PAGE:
The Defendants dispute the version of the events alleged by the Plaintiff
and offer the affidavits of Smith, Meyer, and Venable in support of their
opposition. According to the Defendants, Smith’s original plans called for a
two-phase upfit of the Old WalMart Store. [Affidavit of Robert Smith (“Smith
Aff.”), Doc. 13-2 at ¶¶ 12-13]. Phase I would create a 300-seat facility in order
to allow the Plaintiff to begin operating out of the Walmart as soon as
possible, and Phase II would expand the seating capacity and provide for
other upfit spaces. [Id. at ¶ 12]. After Smith began working on the plans,
however, the Plaintiff began contacting him with changes that resulted in an
increase of the size and scope of the renovation. [Id. at ¶¶ 13-22]. In March
2009, Meyer received a copy of the proposed plans. [Smith Aff., Doc. 13-2 at
¶ 22; Meyer Aff., Doc. 13-3 at ¶ 27]. According to the Defendants, Meyer
made it clear to the Plaintiff at the March 16, 2009 meeting, that the current
version of the plans were not in keeping with what the policy provided for and
that Peerless could not approve them. [Meyer Aff., Doc. 13-3 at ¶¶ 28-29].
Before the meeting concluded, however, Meyer indicated some portions of the
plans, specifically those portions that were similar to what Plaintiff had at the
covered property, were likely acceptable. [Id.]. The following day, Meyer met
with Smith and instructed him to modify the plans. [Smith Aff., Doc. 13-2 at
¶ 26; Meyer Aff., Doc. 13-3 at ¶ 30]. After receiving the revised plans, the
Plaintiff informed Meyer that it was not in agreement with the new changes.
[Meyer Aff., Doc. 13-3 at ¶ 32]. The Defendants contend that the Plaintiff then
instructed Smith that the plans were on hold, and he should do no more work
until they were able to reach an agreement with Meyer. [Smith Aff., Doc. 13-2
at ¶ 29]. The parties met again on April 28, 2009, but no agreement was
reached at that time. [Meyer Aff., Doc. 13-3 at ¶ 36]. Meyer asked Smith to
get building department approval for the revised March 25, 2009 plans.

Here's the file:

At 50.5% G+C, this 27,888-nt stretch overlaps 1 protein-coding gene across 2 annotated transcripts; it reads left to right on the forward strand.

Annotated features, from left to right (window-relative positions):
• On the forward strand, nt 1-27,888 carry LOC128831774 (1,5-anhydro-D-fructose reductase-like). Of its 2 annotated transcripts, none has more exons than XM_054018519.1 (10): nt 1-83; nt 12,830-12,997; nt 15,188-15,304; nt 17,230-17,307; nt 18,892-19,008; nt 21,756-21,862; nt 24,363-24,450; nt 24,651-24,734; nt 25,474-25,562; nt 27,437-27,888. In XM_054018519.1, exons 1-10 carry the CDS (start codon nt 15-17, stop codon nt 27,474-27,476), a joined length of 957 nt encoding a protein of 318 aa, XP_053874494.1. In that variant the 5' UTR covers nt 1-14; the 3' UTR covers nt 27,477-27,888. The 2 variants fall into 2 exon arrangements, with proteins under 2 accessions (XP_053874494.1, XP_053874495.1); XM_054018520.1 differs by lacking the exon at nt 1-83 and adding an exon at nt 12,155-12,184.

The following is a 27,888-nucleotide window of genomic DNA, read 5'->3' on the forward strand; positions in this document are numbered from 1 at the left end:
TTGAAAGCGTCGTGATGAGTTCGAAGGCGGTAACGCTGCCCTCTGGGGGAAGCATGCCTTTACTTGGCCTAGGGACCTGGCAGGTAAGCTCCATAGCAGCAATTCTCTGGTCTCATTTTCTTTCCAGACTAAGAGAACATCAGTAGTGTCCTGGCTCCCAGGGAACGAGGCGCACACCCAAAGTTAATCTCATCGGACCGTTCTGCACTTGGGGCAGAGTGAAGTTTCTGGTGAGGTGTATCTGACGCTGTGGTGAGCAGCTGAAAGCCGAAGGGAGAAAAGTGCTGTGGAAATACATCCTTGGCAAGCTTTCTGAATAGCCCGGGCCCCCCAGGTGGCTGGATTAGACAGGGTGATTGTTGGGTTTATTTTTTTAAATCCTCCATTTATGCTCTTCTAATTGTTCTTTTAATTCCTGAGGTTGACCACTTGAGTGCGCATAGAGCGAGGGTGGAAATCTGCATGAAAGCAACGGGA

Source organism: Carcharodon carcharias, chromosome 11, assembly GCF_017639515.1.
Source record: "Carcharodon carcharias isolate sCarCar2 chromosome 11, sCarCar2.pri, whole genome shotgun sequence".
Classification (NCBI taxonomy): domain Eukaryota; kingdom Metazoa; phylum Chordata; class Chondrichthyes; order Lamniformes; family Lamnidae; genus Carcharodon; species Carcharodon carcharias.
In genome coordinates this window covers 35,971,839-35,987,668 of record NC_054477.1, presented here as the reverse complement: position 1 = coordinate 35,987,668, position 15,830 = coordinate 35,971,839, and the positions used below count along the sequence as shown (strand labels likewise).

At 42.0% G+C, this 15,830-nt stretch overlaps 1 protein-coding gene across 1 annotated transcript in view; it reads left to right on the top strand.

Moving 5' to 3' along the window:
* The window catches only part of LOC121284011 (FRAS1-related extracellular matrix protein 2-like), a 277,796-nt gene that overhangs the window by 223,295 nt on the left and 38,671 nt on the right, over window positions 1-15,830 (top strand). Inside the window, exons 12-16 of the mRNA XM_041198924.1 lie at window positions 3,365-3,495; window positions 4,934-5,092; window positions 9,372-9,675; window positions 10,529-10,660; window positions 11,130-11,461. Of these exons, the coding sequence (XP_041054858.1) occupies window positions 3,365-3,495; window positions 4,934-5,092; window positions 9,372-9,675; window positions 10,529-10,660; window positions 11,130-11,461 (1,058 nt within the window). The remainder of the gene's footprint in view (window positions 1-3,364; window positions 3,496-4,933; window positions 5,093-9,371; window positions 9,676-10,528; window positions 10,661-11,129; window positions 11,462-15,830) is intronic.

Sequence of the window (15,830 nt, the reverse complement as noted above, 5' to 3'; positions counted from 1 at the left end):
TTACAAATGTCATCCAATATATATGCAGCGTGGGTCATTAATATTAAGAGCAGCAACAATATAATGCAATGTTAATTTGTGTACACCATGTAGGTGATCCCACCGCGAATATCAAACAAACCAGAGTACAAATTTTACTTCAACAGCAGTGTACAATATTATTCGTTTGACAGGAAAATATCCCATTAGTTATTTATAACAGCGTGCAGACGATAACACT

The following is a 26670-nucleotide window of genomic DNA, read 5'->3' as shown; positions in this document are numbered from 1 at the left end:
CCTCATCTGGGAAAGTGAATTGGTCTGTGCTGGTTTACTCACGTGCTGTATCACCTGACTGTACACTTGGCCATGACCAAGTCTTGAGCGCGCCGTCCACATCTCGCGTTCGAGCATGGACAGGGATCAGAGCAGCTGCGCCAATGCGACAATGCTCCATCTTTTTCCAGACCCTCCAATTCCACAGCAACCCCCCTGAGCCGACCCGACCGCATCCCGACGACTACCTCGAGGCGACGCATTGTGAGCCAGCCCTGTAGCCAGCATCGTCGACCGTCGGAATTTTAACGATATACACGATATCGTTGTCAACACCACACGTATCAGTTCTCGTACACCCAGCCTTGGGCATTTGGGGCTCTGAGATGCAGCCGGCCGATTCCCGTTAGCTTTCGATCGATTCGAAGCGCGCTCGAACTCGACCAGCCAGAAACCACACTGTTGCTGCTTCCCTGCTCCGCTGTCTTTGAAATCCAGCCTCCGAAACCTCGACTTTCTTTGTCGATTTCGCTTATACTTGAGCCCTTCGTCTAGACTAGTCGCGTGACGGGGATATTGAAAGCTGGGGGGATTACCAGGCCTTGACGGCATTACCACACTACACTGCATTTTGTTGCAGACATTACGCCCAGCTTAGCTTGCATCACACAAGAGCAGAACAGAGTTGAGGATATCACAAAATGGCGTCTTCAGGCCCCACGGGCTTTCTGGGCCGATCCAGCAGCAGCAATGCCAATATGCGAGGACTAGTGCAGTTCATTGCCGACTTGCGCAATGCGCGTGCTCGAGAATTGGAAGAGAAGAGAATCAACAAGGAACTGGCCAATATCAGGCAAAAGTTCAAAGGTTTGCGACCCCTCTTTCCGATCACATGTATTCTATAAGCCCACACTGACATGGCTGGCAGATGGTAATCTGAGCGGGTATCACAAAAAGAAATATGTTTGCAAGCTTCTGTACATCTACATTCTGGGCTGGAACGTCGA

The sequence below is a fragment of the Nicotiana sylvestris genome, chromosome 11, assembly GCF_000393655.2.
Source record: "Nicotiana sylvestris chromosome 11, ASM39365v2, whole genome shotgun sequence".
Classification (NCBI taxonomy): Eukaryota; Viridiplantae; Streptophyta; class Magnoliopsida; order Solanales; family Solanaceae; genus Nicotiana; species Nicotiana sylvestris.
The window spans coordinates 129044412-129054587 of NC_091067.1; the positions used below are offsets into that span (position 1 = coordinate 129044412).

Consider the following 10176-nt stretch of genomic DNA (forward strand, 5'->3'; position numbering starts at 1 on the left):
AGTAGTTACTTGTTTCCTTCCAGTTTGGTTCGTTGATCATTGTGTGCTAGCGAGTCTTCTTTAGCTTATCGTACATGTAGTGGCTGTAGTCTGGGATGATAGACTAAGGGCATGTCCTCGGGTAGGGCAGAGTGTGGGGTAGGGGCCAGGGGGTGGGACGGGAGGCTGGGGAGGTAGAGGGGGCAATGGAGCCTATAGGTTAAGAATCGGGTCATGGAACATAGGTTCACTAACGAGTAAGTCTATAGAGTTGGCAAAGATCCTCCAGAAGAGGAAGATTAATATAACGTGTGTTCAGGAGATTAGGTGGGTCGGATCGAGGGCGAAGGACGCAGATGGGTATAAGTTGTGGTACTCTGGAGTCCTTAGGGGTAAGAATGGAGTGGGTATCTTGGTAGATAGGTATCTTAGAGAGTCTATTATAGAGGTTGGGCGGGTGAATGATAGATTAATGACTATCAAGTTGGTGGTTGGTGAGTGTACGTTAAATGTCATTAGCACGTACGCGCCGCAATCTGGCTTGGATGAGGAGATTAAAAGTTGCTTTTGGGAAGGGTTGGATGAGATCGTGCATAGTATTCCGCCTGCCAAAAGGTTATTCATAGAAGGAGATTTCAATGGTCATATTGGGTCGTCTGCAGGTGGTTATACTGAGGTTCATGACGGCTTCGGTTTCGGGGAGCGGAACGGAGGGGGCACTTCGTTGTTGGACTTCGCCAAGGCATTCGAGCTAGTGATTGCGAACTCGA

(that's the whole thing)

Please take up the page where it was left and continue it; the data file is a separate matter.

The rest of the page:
[Smith Aff., Doc. 13-2 at ¶ 32-33; Meyer Aff., Doc. 13-3 at ¶ 37-38]. The
Plaintiff, however, continued to reject the March 25, 2009 plans and did not
work with Smith to create any further plans [Smith Aff., Doc. 13-2 at ¶¶ 29- 30;
Meyer Aff., Doc. 13-3 at ¶ 39].
In arguing in favor of remand, the Plaintiff urges the Court to consider
the allegations of its Amended Complaint, which was filed contemporaneously
with its Motion for Remand.
Specifically, the Plaintiff argues that the
allegations of this pleading are “more than sufficient” to state causes of action
against Defendant Meyer for negligent misrepresentation, fraud, and unfair
and deceptive trade practices.2 [Doc. 9-1 at 4].
The Plaintiff asserts its breach of contract claim against Peerless only, and
therefore this claim is not the subject of the fraudulent joinder analysis. The Plaintiff
also asserts a claim for bad faith against both Defendants; however, the Plaintiff makes
no argument in support of its claim for common law bad faith in its Memorandum of Law
in support of its Motion to Remand. Accordingly, the Court finds that the Plaintiff has
abandoned that cause of action as a basis for remand in this case, and will therefore
limit its analysis to the Plaintiff’s claims for fraud and for unfair and deceptive trade
The Amended Complaint asserts additional factual allegations in support
of the Plaintiff’s claims as well as an additional cause of action for negligent
misrepresentation against Defendant Meyer.
The existence of diversity
jurisdiction, however, is determined as of the time of removal. See St. Paul
Mercury Indem. Co. v. Red Cab Co., 303 U.S. 283, 288-91, 58 S.Ct. 586, 82
L.Ed. 845 (1938). As such, courts generally do not consider post-removal
pleadings in determining the existence of diversity jurisdiction. See Porsche
Cars N. Am., Inc. v. Porsche.net, 302 F.3d 248, 255-56 (4th Cir. 2002). This
rule applies equally to the fraudulent joinder analysis. See Justice v. Branch
Banking and Trust Co., Civil Action No. 2:08-230, 2009 WL 853993, at *1 n.2
(S.D.W.Va. Mar. 24, 2009) (noting that in conducting fraudulent joinder
analysis, “[p]ost-removal filings may not be considered ... when or to the
extent that they present new causes of action or theories not raised in the
controlling petition filed in state court”) (quoting Griggs v. State Farm Lloyds,
181 F.3d 694, 700 (5th Cir. 1999)). Accordingly, the Court will consider only
the factual allegations and causes of action set forth in the Plaintiff’s original